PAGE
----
Fixing An IRA With The “Wrong” Beneficiary

Quite often, for many different reasons (often known only to the deceased original owner), the original owner of an IRA designates a beneficiary that the survivors don’t necessarily agree with. It might be that only one of several children is designated, or perhaps additional beneficiaries are designated along with a spouse.  In cases like these, there are ways to make changes to the outcome of the inheritance.  In this article we specifically deal with the case where only one of four children was designated as the primary beneficiary of the IRA.

To resolve the situation, let’s consider the following IRA: John, the decedent, designated April (his daughter) as the primary beneficiary of his IRA.  It isn’t known why John only designated April as the beneficiary, as he has three other children – Bill, Chuck, and Dale – and John had only his IRA as an asset to pass along to the children.  April could choose to take the entire IRA as her own and receive payments over her lifetime using the stretch rules, but she sees the inherent lack of fairness in the situation, so she wants to make the IRA available to her brothers as well.

One way to accomplish this would be for April to withdraw 75% of the IRA and split that amount with her brothers.  She would then be able to stretch out the payments on the remaining 25% over her lifetime.  Mission accomplished, right?

The problem with this option is that April would have to pay tax on the 75% distribution – and since the IRA is sizeable, this is a significant cost.  Naturally she could just pass along this tax cost to her brothers in the form of a reduced payment, but this isn’t a very efficient way to distribute the money.

On the other hand, April could maintain the account in her name and stretch out payments over her lifetime, splitting each payment (after tax) among herself and her brothers.  Again, this accomplishes what she had set out to do, but she’s still paying tax on the entire amount and since our tax system works on a graduated scale, the tax on 100% received by one person is likely to be much higher than the tax would be for four persons each receiving 25% from the account.  In addition, the three brothers would be required to wait until April decides to take a distribution before they would have access to the account.  Bill for example, would prefer to withdraw a large sum right away as he’s building a home and could use the funds for the construction.  This would be very inefficient (tax-wise) if April had to make the withdrawal for him and pay the tax at her higher rate.

So – what else could be done?  It would be great if there was a way for April to re-write the beneficiary designation so that all four children were considered to be the beneficiaries, but that’s not possible.  What is possible is to re-direct a portion of the inheritance, by way of a method called disclaiming.

It’s important to know how to properly disclaim the inheritance of an IRA.  The person disclaiming all or a portion of an IRA must not be an eventual beneficiary as a result of the disclaimer.   Plus, the person disclaiming must not be in a position to direct who are the new beneficiaries; the natural course of the law must be followed.  If either of these rules is broken, the disclaimer is considered to be nonqualified, and any distribution would be considered to have been done by April.  Any amount transferred to her brothers would be considered a gift, subject to gift taxes.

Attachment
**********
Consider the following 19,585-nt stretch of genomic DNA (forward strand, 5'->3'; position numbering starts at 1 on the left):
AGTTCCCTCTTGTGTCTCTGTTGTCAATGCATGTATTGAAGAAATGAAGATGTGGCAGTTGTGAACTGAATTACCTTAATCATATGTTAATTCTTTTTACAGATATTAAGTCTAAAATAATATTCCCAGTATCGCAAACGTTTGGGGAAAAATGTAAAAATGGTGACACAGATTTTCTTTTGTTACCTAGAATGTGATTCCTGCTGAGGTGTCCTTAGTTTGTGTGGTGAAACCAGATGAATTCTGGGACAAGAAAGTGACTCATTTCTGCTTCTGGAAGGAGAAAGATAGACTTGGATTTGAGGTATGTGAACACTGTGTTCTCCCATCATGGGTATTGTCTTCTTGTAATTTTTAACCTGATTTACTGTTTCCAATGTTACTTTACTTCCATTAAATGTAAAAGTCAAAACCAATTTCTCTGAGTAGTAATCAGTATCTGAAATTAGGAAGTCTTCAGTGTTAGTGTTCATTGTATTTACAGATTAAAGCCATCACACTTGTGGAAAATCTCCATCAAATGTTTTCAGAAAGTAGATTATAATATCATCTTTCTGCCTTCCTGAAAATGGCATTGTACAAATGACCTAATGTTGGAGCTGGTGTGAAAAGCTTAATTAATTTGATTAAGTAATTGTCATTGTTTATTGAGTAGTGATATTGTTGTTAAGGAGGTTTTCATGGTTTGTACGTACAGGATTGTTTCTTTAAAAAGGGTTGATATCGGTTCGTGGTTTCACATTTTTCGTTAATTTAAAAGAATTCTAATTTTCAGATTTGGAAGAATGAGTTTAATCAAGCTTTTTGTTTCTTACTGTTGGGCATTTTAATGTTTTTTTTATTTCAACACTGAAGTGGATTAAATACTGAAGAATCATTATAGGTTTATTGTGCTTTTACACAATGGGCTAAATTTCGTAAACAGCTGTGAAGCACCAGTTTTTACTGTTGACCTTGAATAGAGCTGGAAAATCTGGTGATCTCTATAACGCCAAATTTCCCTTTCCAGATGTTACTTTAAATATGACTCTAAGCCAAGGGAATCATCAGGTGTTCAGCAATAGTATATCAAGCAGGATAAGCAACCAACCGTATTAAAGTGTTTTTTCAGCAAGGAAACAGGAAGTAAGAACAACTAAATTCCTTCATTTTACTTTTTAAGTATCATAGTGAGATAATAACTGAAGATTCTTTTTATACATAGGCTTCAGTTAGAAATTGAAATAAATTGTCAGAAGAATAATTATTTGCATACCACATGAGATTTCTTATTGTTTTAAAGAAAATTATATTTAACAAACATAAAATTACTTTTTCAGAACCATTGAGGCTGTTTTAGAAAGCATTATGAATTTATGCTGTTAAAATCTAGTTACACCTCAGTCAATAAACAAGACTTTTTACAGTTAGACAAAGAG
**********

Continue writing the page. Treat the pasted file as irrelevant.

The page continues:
So, if April disclaims the entire IRA, the new beneficiary would be John’s estate.  Since John’s will dictates that the four children will split all of his assets equally, this would accomplish the desired result, right?  No, not really.

The problem is that, when April disclaims the entire IRA, she is still an eventual beneficiary of the IRA since the estate becomes the de facto beneficiary, breaking the first rule above.  In addition, since the estate isn’t a “person”, the stretch rules can’t be used for this IRA at all.  When there is no real person as a beneficiary of an IRA, the entire account must be paid out within five years, rather than stretched out over a beneficiary’s lifetime.

What April should do is to disclaim 75% of the IRA, and also disclaim rights to the IRA portion of the estate that results from her first disclaimer.  This gives her 25% of the original IRA with the stretch benefits still intact.  In addition, since she’s disclaimed her right to the estate portion of the IRA asset, her brothers each have right to 25% of the IRA – 1/3 each of the 75% that April disclaimed.  This portion passes through the estate to the brothers.

The brothers will not be allowed to stretch out their payments from the account for more than five years – this is one unfortunate circumstance that can’t be avoided.  But otherwise, the eventual distribution is much more “fair” – even if it’s not what John had planned.  And each brother has control over his portion of the funds, at least for distribution purposes.  Bill can take the large distribution right away, and Chuck and Dale can delay up to five years before taking a distribution.  And each of the four siblings will only pay tax on the distribution that he or she takes.

About the author

Jim Blankenship, CFP®, EA

Jim Blankenship is the founder and principal of Blankenship Financial Planning, Ltd., a financial planning firm providing hourly, as-needed financial planning and advice. A financial services professional for over 25 years, Jim is a CFP professional and has earned the Enrolled Agent designation, a designation that qualifies him as enrolled to practice before the IRS. Jim is also a NAPFA-registered financial advisor, which designates him as a Fee-Only Financial Advisor.

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